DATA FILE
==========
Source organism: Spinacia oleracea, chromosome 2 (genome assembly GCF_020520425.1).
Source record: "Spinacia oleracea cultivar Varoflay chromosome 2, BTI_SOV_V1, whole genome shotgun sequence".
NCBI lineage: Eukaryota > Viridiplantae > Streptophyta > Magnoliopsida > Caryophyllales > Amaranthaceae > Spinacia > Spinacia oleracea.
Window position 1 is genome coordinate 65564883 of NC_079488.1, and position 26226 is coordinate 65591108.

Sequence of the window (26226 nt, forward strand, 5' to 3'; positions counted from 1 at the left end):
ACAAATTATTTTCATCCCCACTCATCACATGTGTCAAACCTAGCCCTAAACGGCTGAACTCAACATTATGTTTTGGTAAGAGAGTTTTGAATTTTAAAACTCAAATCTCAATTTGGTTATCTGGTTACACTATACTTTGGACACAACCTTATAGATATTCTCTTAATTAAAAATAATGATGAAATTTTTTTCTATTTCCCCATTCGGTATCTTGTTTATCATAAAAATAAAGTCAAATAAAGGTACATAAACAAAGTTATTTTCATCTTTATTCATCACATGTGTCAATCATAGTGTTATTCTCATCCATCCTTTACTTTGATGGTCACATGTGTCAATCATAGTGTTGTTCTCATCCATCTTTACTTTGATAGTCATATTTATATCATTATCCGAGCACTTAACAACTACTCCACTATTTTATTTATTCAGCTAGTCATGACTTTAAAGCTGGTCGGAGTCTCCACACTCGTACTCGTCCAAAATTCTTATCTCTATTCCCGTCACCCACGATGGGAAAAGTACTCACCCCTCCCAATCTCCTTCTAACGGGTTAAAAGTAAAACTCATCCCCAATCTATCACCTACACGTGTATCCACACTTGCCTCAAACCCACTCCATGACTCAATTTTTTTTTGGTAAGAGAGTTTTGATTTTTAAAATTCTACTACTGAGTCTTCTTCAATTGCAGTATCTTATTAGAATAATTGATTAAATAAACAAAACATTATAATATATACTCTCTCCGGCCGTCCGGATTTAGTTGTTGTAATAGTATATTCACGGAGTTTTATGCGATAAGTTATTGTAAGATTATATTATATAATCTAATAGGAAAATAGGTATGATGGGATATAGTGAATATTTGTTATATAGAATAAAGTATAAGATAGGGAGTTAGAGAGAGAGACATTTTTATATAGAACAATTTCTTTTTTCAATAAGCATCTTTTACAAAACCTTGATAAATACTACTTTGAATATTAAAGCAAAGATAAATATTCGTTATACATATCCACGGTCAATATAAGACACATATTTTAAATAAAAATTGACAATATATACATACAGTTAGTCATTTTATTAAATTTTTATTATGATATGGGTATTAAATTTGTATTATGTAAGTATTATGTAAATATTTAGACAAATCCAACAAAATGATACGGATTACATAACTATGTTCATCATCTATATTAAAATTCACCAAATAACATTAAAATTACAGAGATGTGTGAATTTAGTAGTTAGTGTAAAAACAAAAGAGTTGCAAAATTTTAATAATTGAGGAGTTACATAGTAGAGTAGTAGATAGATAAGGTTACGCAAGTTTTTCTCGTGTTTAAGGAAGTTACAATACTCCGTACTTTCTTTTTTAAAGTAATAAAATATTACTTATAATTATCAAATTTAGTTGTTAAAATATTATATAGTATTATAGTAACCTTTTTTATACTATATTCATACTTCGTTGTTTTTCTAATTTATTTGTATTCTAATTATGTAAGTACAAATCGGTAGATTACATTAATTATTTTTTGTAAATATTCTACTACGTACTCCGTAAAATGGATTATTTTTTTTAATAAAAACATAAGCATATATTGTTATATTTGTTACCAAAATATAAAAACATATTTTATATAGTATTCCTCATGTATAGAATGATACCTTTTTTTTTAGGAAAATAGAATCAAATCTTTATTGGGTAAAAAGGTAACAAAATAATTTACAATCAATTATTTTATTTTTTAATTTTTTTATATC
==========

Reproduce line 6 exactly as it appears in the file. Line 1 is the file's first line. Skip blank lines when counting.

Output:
ACAAATTATTTTCATCCCCACTCATCACATGTGTCAAACCTAGCCCTAAACGGCTGAACTCAACATTATGTTTTGGTAAGAGAGTTTTGAATTTTAAAACTCAAATCTCAATTTGGTTATCTGGTTACACTATACTTTGGACACAACCTTATAGATATTCTCTTAATTAAAAATAATGATGAAATTTTTTTCTATTTCCCCATTCGGTATCTTGTTTATCATAAAAATAAAGTCAAATAAAGGTACATAAACAAAGTTATTTTCATCTTTATTCATCACATGTGTCAATCATAGTGTTATTCTCATCCATCCTTTACTTTGATGGTCACATGTGTCAATCATAGTGTTGTTCTCATCCATCTTTACTTTGATAGTCATATTTATATCATTATCCGAGCACTTAACAACTACTCCACTATTTTATTTATTCAGCTAGTCATGACTTTAAAGCTGGTCGGAGTCTCCACACTCGTACTCGTCCAAAATTCTTATCTCTATTCCCGTCACCCACGATGGGAAAAGTACTCACCCCTCCCAATCTCCTTCTAACGGGTTAAAAGTAAAACTCATCCCCAATCTATCACCTACACGTGTATCCACACTTGCCTCAAACCCACTCCATGACTCAATTTTTTTTTGGTAAGAGAGTTTTGATTTTTAAAATTCTACTACTGAGTCTTCTTCAATTGCAGTATCTTATTAGAATAATTGATTAAATAAACAAAACATTATAATATATACTCTCTCCGGCCGTCCGGATTTAGTTGTTGTAATAGTATATTCACGGAGTTTTATGCGATAAGTTATTGTAAGATTATATTATATAATCTAATAGGAAAATAGGTATGATGGGATATAGTGAATATTTGTTATATAGAATAAAGTATAAGATAGGGAGTTAGAGAGAGAGACATTTTTATATAGAACAATTTCTTTTTTCAATAAGCATCTTTTACAAAACCTTGATAAATACTACTTTGAATATTAAAGCAAAGATAAATATTCGTTATACATATCCACGGTCAATATAAGACACATATTTTAAATAAAAATTGACAATATATACATACAGTTAGTCATTTTATTAAATTTTTATTATGATATGGGTATTAAATTTGTATTATGTAAGTATTATGTAAATATTTAGACAAATCCAACAAAATGATACGGATTACATAACTATGTTCATCATCTATATTAAAATTCACCAAATAACATTAAAATTACAGAGATGTGTGAATTTAGTAGTTAGTGTAAAAACAAAAGAGTTGCAAAATTTTAATAATTGAGGAGTTACATAGTAGAGTAGTAGATAGATAAGGTTACGCAAGTTTTTCTCGTGTTTAAGGAAGTTACAATACTCCGTACTTTCTTTTTTAAAGTAATAAAATATTACTTATAATTATCAAATTTAGTTGTTAAAATATTATATAGTATTATAGTAACCTTTTTTATACTATATTCATACTTCGTTGTTTTTCTAATTTATTTGTATTCTAATTATGTAAGTACAAATCGGTAGATTACATTAATTATTTTTTGTAAATATTCTACTACGTACTCCGTAAAATGGATTATTTTTTTTAATAAAAACATAAGCATATATTGTTATATTTGTTACCAAAATATAAAAACATATTTTATATAGTATTCCTCATGTATAGAATGATACCTTTTTTTTTAGGAAAATAGAATCAAATCTTTATTGGGTAAAAAGGTAACAAAATAATTTACAATCAATTATTTTATTTTTTAATTTTTTTATATC